The new regime in scared.
Reports coming in from Washington say the new administration and the Republican-controlled Congress are planning to shutter the National Endowment for the Arts and the National Endowment for the Humanities. The NEA and NEH each had a budget of $146 million in 2015. That $292 million is less than the cost of three F-35 Lightning II fighter aircraft, if you want to count beans about it. It’s a few hundredths of a percent of the total federal budget.
Oh, and they want to privatize the Corporation for Public Broadcasting, which offers great shows on current events, science, culture and history. And let’s throw in all of the disparaging crap the nominee for Education Secretary has said about public education.
There are plenty of government-funded programs that are spiraling out of control in terms of costs, plenty of fat to trim. But they’re going for arts, the humanities, education, information. And already the U.S. lags well behind Canada and the U.K. in funding for arts and culture.
They’re doing it because they’re scared. They think they can silence artists and scholars, keep Americans dumb and complacent, lest they lose their funding, their perks, their comfy offices.
In five states, Republicans are working to pass bills that would utterly criminalize protest and civil disobedience. Jaywalk on your way to lunch? $50 fine. Join a protest that closes a street or highway? A year in jail and thousands of dollars in fines.
They’re scared. They don’t want to see thousands of people protesting as they strip away healthcare, de-fund commuity outreach programs, shut down initiatives against domestic violence. They want to silence us.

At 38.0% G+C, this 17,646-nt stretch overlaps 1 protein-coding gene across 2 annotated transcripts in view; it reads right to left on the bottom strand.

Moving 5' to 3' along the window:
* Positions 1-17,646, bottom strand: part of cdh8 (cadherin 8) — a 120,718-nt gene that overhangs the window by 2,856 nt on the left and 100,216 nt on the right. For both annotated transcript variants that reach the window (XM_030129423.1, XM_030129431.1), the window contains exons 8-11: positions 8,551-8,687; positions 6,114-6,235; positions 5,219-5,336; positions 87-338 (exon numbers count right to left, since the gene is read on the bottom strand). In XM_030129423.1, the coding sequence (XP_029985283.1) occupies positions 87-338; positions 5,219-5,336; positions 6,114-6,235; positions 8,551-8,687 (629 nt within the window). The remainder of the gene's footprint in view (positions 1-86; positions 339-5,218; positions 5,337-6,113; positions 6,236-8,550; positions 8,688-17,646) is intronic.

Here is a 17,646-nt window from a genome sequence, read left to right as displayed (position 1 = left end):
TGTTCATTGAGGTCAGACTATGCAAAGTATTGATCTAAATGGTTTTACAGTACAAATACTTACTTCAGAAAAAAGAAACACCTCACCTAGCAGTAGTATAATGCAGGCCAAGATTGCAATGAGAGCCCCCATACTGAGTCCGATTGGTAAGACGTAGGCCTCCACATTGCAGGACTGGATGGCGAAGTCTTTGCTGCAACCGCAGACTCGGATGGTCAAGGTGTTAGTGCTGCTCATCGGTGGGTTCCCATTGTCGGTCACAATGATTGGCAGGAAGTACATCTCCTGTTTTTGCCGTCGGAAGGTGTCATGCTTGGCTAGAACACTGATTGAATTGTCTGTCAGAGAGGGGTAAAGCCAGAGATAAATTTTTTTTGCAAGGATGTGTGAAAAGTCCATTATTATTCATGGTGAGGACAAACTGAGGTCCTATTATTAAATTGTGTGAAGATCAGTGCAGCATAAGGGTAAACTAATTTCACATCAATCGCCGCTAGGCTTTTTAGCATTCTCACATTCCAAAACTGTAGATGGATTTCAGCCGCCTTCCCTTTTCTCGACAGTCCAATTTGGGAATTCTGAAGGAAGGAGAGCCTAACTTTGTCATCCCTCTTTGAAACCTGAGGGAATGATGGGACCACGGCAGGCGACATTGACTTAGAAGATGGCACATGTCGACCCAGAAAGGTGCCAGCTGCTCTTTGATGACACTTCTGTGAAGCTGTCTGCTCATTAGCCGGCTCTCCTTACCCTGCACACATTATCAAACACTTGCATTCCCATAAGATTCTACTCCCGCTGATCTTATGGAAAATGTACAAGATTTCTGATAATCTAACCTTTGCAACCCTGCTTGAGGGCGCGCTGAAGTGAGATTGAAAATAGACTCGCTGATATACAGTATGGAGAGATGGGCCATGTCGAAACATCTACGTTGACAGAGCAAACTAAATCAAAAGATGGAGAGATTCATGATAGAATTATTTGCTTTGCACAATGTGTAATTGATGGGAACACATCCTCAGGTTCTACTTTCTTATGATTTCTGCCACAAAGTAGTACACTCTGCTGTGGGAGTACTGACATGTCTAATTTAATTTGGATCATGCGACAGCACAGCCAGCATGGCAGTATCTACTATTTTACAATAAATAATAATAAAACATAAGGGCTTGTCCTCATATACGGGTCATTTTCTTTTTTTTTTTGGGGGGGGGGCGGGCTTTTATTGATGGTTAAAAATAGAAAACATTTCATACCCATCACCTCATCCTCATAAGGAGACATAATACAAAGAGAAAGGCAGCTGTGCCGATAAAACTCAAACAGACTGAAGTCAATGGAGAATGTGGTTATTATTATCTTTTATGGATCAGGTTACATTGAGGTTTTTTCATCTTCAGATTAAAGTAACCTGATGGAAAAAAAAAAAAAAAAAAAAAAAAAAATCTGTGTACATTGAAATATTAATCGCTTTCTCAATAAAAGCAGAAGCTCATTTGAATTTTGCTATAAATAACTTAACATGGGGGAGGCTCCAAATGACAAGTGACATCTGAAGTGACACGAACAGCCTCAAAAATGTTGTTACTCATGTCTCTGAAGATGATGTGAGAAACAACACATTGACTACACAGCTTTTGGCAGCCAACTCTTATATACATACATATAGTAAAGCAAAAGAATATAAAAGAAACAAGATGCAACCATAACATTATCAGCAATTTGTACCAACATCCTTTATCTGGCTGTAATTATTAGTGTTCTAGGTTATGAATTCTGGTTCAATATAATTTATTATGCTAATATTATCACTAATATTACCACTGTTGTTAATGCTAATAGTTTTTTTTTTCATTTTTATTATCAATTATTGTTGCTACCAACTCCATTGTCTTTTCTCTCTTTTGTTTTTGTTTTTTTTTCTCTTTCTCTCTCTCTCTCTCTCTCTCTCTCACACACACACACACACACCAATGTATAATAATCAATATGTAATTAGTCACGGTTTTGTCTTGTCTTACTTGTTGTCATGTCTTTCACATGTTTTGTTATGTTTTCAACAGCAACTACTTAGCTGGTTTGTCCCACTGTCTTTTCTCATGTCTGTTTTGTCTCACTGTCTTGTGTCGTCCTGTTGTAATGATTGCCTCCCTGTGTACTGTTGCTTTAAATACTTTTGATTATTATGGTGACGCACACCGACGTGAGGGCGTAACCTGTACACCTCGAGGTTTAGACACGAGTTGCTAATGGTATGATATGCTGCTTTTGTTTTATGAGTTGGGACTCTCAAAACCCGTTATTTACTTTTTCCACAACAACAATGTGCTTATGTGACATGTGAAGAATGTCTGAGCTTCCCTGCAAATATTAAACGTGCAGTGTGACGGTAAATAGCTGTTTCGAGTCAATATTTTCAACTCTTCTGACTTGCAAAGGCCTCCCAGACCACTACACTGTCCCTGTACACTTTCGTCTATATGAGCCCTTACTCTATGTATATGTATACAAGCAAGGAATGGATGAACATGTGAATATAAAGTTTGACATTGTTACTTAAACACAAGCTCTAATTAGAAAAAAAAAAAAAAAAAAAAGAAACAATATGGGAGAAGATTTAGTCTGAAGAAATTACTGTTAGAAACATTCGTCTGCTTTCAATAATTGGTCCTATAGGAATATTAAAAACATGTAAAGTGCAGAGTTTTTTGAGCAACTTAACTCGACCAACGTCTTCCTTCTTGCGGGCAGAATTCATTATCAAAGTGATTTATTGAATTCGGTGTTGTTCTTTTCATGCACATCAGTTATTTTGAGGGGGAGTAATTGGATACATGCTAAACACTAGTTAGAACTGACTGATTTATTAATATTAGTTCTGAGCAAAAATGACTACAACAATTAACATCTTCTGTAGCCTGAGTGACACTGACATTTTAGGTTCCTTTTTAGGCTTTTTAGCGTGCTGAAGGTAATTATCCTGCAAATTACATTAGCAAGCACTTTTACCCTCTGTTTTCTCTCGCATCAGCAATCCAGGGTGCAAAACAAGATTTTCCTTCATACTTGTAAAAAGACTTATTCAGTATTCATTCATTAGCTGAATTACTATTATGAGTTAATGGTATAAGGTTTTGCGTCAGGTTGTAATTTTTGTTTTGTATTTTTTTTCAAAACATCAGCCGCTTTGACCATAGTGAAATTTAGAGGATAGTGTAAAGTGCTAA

The new president was elected on a platform of “they,” rather than “us.” “They” are coming over the border to take our jobs. “They” are sucking up good citizens’ tax dollars with entitlement programs. “They” are artists who should only entertain, rather than use their voices for anything other than pretty pictures and mindless comedies.
And these cuts are designed to turn “they” against “us.” Because this regime is scared. Cowardly. These nouveau autocrats will not support a culture of critical thinking, artistic expression and freedom of speech, because deep down, they know that culture — that very American culture — will be fundamentally opposed to them.
Our heritage is rebellion. Our nation was born of rebellion, spurred by a government in which the colonies were not represented. But our heritage is also cooperation — E Pluribus Unum. Out of many, one. We are all Americans, no matter who we voted for. But they would silence those who disagree. They would divide the one America into many, turning brother against brother to make it easier to maintain their power and comfort, to divert money into tax savings for the wealthy.
They’ve been successful so far. But they’ll push their luck. They’ll go too far. And when they do, we will be ready for them.
Today we must raise our voices, and there are many more days to come. Today, it is incumbent upon all of us to become the artists, the scholars, the scientists and the protesters. This government will not protect our voices and preserve our culture of cooperation and rebellion against injustice. Because it scares them.
So it’s on us. It’s on use to create, to study and learn and become informed. And most importantly, it’s on us to use our voices to speak out against injustice, to speak for the Americans who will lose their health insurance, either through repeal of the ACA or through the rising premiums to come or through pre-existing conditions no longer protected. We have to speak out against violence against women, against people of color, against LBGTQ+ communities. Speak out against their efforts to divide “us” into “they.”
We are the artists and the scholars, the workers and the students, the people of the United States of America. We are many, and we are one. And no matter how scared they get, no matter what that fear of reproach or rejection drives them to do, they will not silence us.
Instead, we will show them the door.
Let’s get to work.